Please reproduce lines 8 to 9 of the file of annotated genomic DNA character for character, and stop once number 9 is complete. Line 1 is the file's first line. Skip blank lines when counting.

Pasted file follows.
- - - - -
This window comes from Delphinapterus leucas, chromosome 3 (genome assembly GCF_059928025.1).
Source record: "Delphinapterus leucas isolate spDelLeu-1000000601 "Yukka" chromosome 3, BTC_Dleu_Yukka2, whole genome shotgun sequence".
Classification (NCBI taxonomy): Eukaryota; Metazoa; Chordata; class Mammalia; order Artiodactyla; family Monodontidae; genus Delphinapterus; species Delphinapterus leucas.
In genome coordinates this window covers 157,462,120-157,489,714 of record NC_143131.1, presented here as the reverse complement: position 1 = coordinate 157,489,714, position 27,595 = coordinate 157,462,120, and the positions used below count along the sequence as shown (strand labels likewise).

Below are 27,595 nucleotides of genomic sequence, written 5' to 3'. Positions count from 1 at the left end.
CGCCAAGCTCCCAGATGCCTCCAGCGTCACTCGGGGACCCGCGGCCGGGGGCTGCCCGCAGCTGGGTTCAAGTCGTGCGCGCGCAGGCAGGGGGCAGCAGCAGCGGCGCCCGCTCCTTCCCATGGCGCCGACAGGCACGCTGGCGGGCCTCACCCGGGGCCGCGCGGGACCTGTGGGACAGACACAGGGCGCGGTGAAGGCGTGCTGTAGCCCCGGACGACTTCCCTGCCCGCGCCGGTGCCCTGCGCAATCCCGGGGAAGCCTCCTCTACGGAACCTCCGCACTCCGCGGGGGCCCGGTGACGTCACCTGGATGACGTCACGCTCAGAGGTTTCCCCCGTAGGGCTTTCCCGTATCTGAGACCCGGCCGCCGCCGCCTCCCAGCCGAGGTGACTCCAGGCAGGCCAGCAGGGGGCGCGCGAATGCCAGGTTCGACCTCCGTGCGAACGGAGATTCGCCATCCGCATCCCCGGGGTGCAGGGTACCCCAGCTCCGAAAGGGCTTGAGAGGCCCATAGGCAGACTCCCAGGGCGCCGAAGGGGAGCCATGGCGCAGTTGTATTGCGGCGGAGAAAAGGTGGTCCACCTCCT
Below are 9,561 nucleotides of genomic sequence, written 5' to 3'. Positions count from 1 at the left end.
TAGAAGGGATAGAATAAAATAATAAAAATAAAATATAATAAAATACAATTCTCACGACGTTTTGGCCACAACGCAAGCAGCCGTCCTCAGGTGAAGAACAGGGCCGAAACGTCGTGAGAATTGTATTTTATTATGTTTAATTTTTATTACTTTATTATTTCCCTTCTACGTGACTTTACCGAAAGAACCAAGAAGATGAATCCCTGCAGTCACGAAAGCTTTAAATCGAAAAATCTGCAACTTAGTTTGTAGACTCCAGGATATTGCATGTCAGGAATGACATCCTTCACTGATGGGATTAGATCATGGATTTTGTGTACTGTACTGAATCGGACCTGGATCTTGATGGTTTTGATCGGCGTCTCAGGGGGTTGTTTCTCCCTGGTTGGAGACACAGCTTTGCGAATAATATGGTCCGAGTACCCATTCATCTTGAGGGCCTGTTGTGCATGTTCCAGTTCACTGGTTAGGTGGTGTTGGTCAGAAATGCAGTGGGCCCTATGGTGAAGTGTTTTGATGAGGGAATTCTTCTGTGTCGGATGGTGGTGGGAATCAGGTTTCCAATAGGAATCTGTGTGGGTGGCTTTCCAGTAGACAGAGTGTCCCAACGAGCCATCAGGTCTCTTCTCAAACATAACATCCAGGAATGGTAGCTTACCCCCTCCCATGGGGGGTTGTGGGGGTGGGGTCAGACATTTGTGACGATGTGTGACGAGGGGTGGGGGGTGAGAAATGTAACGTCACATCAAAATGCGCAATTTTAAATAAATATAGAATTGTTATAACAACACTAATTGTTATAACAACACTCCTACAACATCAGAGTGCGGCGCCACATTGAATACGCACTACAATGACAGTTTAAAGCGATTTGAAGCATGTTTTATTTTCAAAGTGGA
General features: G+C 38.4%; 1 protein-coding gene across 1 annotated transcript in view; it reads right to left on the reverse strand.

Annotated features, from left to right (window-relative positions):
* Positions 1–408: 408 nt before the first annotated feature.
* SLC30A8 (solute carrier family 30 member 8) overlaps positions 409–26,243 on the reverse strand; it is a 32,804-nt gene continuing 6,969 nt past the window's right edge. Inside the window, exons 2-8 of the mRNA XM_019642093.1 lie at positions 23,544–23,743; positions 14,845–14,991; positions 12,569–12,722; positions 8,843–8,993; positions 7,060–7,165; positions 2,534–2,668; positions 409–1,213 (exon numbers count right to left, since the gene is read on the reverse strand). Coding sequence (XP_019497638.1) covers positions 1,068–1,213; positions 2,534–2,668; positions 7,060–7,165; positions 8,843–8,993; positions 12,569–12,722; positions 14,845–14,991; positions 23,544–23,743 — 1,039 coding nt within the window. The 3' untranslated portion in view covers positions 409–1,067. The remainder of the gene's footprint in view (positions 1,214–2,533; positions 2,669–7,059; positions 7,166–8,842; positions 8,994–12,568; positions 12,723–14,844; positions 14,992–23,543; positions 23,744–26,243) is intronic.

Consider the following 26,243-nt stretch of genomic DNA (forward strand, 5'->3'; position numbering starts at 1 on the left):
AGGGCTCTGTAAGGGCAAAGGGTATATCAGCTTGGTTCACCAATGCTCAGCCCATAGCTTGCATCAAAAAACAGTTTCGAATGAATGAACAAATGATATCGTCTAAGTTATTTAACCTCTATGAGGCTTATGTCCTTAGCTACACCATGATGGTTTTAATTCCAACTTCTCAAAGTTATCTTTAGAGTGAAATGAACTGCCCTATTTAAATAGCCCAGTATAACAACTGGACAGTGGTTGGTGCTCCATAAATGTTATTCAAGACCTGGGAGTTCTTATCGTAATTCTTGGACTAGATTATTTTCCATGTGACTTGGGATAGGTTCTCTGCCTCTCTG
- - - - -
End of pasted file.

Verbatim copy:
TAGAAGGGATAGAATAAAATAATAAAAATAAAATATAATAAAATACAATTCTCACGACGTTTTGGCCACAACGCAAGCAGCCGTCCTCAGGTGAAGAACAGGGCCGAAACGTCGTGAGAATTGTATTTTATTATGTTTAATTTTTATTACTTTATTATTTCCCTTCTACGTGACTTTACCGAAAGAACCAAGAAGATGAATCCCTGCAGTCACGAAAGCTTTAAATCGAAAAATCTGCAACTTAGTTTGTAGACTCCAGGATATTGCATGTCAGGAATGACATCCTTCACTGATGGGATTAGATCATGGATTTTGTGTACTGTACTGAATCGGACCTGGATCTTGATGGTTTTGATCGGCGTCTCAGGGGGTTGTTTCTCCCTGGTTGGAGACACAGCTTTGCGAATAATATGGTCCGAGTACCCATTCATCTTGAGGGCCTGTTGTGCATGTTCCAGTTCACTGGTTAGGTGGTGTTGGTCAGAAATGCAGTGGGCCCTATGGTGAAGTGTTTTGATGAGGGAATTCTTCTGTGTCGGATGGTGGTGGGAATCAGGTTTCCAATAGGAATCTGTGTGGGTGGCTTTCCAGTAGACAGAGTGTCCCAACGAGCCATCAGGTCTCTTCTCAAACATAACATCCAGGAATGGTAGCTTACCCCCTCCCATGGGGGGTTGTGGGGGTGGGGTCAGACATTTGTGACGATGTGTGACGAGGGGTGGGGGGTGAGAAATGTAACGTCACATCAAAATGCGCAATTTTAAATAAATATAGAATTGTTATAACAACACTAATTGTTATAACAACACTCCTACAACATCAGAGTGCGGCGCCACATTGAATACGCACTACAATGACAGTTTAAAGCGATTTGAAGCATGTTTTATTTTCAAAGTGGA
General features: G+C 38.4%; 1 protein-coding gene across 1 annotated transcript in view; it reads right to left on the reverse strand.